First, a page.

[00:32:45.490] – Sean
Pay off, I’m guessing because you’re on the front line, you’re the ones talking to actual paying customer, right? You’re engaged and you’re probably doing touch bases every week, every two weeks, every month.
[00:32:57.730] – Mat
Exactly right? Yeah, all of that stuff. So they get it. But it’s also a lot of SAS companies are great developers, they’re not great marketers, are not great sales people. And I’ve seen a lot of those companies that have got funded, that have gone and spent hundreds of thousands of dollars on marketing consultants and this and that have delivered them nothing. And it’s like most companies don’t need a $40,000 branding solution. We just need to know who’s your customer, what’s the problem, she sold, where can we find them, how can we contact them? And it’s that very streamlined. So I am a marketer, but I’m a salesman first. So when I’m building systems is going, point A, point B, this is the product, this is the market, this is the sale. Go, let’s just go find them. Let’s start conversations. And that type of approach and just that sort of straight line makes it a lot easier to get the returns quickly, to get the growth that’s BC purpose. What they want, that kind of month by month revenues growing consistently. So if we can deliver that for a lot of the clients that we work with, and we can do that for a short amount of time, that they can shorten that learning curve for them, they stay with us forever and they keep growing.
[00:34:16.470] – Mat
As we help them grow, we help ourselves grow, and everyone’s out of it.
[00:34:21.410] – Sean
Let’s say you had a firm like yours. They provide the same value, you get the same results. But the one that’s going to win is a company that really cares about the customer is engaged. They make them feel like they’re being taken care of. Because you’re right. If you position yourself as just the vendor, you sell them, you get locked in, you get your contracts taken care of, and now you’re off and running. And you don’t do those touch points. You don’t tell them how things are going. You don’t learn about them. You don’t ask the questions. You’re not going to keep that client. This is good advice for the entrepreneurs out there. It’s like you need to have great customer service and you got to really care about the customer. Because if you have a great product and you don’t have that right, that great customer service, that great touch point, you’re going to fail that’s in my opinion. You can go blue in the face working on your software, but it’s really easy if you just, hey, I’m a regular person. I’m here to serve. We’re going to set up a cadence of every week or every two weeks just to learn about how you’re doing and make you feel good about our service.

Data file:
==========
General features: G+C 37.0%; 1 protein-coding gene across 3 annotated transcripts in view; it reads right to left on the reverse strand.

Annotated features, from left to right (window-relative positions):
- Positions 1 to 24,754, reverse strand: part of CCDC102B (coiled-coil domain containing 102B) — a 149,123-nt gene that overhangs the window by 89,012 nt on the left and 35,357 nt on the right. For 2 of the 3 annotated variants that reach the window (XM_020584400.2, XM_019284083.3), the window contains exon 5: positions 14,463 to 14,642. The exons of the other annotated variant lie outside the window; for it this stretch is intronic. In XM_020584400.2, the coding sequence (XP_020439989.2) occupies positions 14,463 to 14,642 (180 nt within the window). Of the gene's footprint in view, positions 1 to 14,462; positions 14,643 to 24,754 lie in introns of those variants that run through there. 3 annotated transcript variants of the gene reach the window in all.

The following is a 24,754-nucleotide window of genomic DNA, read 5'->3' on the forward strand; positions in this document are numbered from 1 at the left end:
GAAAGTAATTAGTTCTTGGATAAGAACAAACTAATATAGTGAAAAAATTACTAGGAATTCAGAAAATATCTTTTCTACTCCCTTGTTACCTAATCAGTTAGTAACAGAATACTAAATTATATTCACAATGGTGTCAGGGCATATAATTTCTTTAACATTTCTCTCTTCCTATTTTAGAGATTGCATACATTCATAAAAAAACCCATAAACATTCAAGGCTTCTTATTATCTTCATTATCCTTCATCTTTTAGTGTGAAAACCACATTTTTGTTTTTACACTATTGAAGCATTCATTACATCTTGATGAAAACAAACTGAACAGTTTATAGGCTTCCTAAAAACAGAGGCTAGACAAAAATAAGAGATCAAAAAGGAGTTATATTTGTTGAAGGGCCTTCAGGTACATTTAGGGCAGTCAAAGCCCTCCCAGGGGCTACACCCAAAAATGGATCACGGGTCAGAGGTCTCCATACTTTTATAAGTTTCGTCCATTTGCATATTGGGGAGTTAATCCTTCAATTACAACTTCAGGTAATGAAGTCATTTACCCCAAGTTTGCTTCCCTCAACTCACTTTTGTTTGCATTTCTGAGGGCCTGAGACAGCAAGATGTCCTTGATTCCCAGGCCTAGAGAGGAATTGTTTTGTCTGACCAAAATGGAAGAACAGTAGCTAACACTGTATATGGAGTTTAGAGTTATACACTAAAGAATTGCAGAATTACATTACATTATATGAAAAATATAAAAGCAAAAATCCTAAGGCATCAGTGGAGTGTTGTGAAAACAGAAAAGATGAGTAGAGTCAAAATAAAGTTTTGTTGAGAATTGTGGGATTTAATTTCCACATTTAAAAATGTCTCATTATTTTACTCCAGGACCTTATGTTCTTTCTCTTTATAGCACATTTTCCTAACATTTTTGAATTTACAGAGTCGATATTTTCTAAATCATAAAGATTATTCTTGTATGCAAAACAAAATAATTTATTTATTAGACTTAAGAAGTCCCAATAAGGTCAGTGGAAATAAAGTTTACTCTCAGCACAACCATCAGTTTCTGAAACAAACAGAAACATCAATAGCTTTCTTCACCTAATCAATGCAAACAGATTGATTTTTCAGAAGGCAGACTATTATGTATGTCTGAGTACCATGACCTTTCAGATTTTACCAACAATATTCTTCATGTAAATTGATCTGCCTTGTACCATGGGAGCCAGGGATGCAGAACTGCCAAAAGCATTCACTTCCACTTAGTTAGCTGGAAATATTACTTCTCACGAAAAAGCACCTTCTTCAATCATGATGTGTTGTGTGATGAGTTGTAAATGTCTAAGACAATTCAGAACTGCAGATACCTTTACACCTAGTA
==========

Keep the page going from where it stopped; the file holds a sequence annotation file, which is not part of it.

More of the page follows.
[00:35:23.810] – Mat
And you can see that kind of jersey behind me by me there. We can’t see that sign by the whole plane squad that was given to me from a client of mine. And that was just a thank you. He found out I was a massive Carlton fan, which is in the Ozzy Rules football, which is not rugby, it’s Ozzy Rules football. And a massive fan of that. And he happened to know someone that was on the playing list. So we had that relationship that he goes, I just want to do this with. So he went and got it signed by that said, thanks for everything, I appreciate it. But that doesn’t happen by accident. No, that happens by intention, by doing it. And our systems now support that. Because at the end of the day, you can have a great relationship. But if you’re not delivering results, you’re still there. So it always has to come down results first. Sure, I found that that has to be the driver, the relationship has to be very close second and the connections are on that. So we make sure we set up a reporting system that not a lot of people use.
[00:36:31.810] – Mat
I did a lot of research into Edward stemming and what he did with continuous improvement back in post World War II and taken a lot of that into sales management also sort of Sean Cody’s 40 X took a lot of that and lead indicators and lab indicators and we build a whole kind of management platform around activity based and then results of that. So we have that transparency with clients that they see what’s going on and the results and it’s just a green light, red light, traffic lights, type of scenario, green light we’re ahead of the KPI, red light we’re below and we just as a team we review that for every client. Twice a week we send that to our clients, twice a week we send that to them with the action plan of going this is what we’re doing and it can be just simple things which it often is, but they just know that hey, we’re onto it. We’ve got no force correction through from that. So the relationship comes from the consistency around the results and then the communication that we put through the agents that we become more than just an outsource provider, they become part of their team, so they’ll often get involved in team meetings and so on and so forth.
[00:37:38.890] – Mat
So there’s that really kind of tight bonds through there on multiple levels and it’s not just me, it’s not just our leadership team with the agents and that just keeps it going well. And said they don’t look at us as external vendor, they look at it as an internal partner and part of the business.
[00:37:57.200] – Sean